Work must be positioned in 4-byte boundaries. The CD block initialization flag,
standby time, ECC time and number of retries do not change.
Title
Function specification
Function
Read directory information
Function Name
GFS_LoadDir
No.
1.2
Syntax
Sint32 GFS_LoadDir(Sint32 fid, GfsDirTbl *dirtbl)
Input
fid
: directory file identifier
dirtbl
: directory information control structure
Output
dirtbl
: directory information control structure (directory
information storage area)
Function value Number of directories read. A negative error code is returned when an error occurs.
Function
Reads directory information from the specified directory file. The storage destination
of the directory information will change according to the specification by dirtbl.
dirtbl
Directory information storage area
Directory control structure
Directory information storage area of dirtbl
NULL
File control information area in CD block
When NULL is specified for dirtbl, an error will result if use of the CD block file
system is not declared with GFS_Init.
However, it is always possible to pass a pointer to an appropriate directory
information control structure other than NULL to dirtbl.
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Title
Function specification
Function
Set current directory
Function Name
GFS_SetDir
No.
1.3
Syntax
Sint32 GFS_SetDir(GfsDirTbl *dirtbl)
Input
dirtbl
: directory information control structure
Output
none
Function value Error code
Function
Sets the specified directory information to the current directory. The directory
information used by the dirtbl specification changes.
dirtbl
Directory information used
Directory control structure
Contents of dirtbl
NULL
File control information in CD block
When NULL is specified for dirtbl, an error will result if use of the CD block file
system is not declared with GFS_Init.
However, it is always possible to pass a pointer to an appropriate directory
information control structure other than NULL to dirtbl.
Title
Function specification
Function
Convert from name to file identifier
Function Name
GFS_NameToId
No.
1.4
Syntax
Sint32 GFS_NameToId(Uint8 *fname)
Input
fname
: file name
Output
none
Function value File identifier. A negative error code is returned when an error occurs.
Function
Returns a file identifier corresponding to the file name.
Title
Function specification
Function
Convert from identifier to file name
Function Name
GFS_IdToName
No.
1.5
Syntax
const Uint8 *GFS_IdToName(Sint32 fid)
Input
fname
: file identifier
Output
none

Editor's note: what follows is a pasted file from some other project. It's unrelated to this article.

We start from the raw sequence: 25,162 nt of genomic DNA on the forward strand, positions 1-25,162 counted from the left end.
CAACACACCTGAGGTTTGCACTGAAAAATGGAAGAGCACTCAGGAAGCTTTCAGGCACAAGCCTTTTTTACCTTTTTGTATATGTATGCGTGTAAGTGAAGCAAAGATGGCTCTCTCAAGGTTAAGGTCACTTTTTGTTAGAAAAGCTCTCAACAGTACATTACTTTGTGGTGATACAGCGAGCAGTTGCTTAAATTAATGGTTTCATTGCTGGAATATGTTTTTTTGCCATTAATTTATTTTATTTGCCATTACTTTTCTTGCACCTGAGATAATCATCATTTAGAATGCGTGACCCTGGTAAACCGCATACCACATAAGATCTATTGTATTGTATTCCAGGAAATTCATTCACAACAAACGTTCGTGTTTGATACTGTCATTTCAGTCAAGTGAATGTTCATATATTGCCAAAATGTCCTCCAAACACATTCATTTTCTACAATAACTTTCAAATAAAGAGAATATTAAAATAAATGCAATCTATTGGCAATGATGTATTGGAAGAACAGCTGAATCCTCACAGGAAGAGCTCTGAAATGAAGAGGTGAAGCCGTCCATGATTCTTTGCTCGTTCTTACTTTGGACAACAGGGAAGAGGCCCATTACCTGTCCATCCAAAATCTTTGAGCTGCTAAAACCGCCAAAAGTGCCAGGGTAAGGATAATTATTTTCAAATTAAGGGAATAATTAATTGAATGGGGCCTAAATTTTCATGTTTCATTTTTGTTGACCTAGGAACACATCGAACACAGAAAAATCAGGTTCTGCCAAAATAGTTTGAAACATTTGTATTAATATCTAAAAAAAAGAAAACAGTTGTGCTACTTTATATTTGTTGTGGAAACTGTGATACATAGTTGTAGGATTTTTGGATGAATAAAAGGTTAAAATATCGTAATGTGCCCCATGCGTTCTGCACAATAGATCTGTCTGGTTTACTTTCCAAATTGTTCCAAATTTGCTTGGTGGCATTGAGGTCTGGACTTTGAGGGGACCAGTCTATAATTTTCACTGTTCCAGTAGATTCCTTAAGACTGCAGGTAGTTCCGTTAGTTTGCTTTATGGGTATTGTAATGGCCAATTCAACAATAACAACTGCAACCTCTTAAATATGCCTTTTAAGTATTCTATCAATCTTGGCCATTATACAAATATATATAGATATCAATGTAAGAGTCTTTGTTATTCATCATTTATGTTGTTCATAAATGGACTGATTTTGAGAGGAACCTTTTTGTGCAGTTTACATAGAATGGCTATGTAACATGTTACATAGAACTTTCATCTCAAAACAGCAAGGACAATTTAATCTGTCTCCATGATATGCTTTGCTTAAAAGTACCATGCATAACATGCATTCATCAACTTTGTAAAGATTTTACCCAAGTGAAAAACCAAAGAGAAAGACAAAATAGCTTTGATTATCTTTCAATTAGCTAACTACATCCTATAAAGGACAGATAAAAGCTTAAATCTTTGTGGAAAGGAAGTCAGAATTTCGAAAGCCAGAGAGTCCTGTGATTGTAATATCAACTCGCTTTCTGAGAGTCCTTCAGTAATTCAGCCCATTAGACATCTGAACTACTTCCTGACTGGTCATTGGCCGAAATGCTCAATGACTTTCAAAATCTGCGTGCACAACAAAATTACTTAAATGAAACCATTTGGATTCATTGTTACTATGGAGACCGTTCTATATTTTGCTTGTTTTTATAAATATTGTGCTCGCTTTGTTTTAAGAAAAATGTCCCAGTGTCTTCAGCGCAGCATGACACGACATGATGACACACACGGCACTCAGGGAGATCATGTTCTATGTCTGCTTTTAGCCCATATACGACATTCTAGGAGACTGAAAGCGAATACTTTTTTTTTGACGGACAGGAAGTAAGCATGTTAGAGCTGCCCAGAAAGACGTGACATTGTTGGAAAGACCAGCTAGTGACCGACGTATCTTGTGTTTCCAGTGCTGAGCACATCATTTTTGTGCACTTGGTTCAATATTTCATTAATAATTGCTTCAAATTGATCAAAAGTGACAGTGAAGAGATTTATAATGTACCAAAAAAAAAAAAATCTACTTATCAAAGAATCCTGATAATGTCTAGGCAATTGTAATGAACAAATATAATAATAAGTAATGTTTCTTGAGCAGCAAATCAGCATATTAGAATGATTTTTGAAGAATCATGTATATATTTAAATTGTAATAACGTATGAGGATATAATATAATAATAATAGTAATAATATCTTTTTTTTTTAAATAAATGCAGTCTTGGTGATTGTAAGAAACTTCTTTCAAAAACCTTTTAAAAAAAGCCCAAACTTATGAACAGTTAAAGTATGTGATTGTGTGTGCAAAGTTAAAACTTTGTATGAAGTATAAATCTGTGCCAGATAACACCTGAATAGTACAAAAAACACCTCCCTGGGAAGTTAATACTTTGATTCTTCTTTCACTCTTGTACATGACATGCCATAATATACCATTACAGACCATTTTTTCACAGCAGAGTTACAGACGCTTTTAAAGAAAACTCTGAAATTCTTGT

Function value Pointer to file name. NULL when an error occurs.
Function
Returns a pointer to the file name corresponding to the file identifier. This point
specifies the conversion table area used by this library.
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8.2 File Operations
Title
Function specification
Function
Open file
Function Name
GFS_Open
No.
2.1
Syntax
GfsHn GFS_Open(Sint32 fid)
Input
fid
file identifier
Output
none
Function value File handler. NULL is returned in the case of an error.
Function
Opens the specified file and returns the file handler.
Title
Function specification
Function
Close file
Function Name
GFS_Close
No.
2.2
Syntax
void GFS_Close(GfsHn gfs)
Input
gfs
: file handle
Output
none
Function value none
Function
Closes the specified file handle.
Title
Function specification
Function
Move access pointer
Function Name
GFS_Seek
No.
2.3
Syntax
Sint32 GFS_Seek(GfsHn gfs, Sint32 off, Sint32 org)
Input
gfs
: file handle
off
: amount access point is moved (unit: sector)
org
: reference for moving (seek mode: GFS_SEEK_-)
Output
none
Function value Position of access point after moving. A negative error code is returned if there is an
error.
Function
The access pointer is moved to a position off sectors from org. If movement to a
position past the file end is specified, the access pointer is moved on the assumption
that the file exists up to that position.
Title
Function specification
Function
Get access pointer
Function Name
GFS_Tell
No.
2.4
Syntax
Sint32 GFS_Tell(GfsHn gfs)
Input
gfs
: file handle
Output
none
Function value Position of access pointer. A negative error code is returned if there is an error.
Function
Gets the position of the access pointer.
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Title
Function specification
Function
Check file end
Function Name
GFS_IsEof
No.
2.5
Syntax
Bool GFS_IsEof(GfsHn gfs)
Input
gfs
: file handle
Output
none
Function value file end flag
Function
Checks whether or not the access pointer has reached the end of a file. The function
values have the following meanings.
TRUE:
reached file end
FALSE:
has not reached file end
If an incorrect file handle is entered, then it is considered that the file end has been
reached.
Title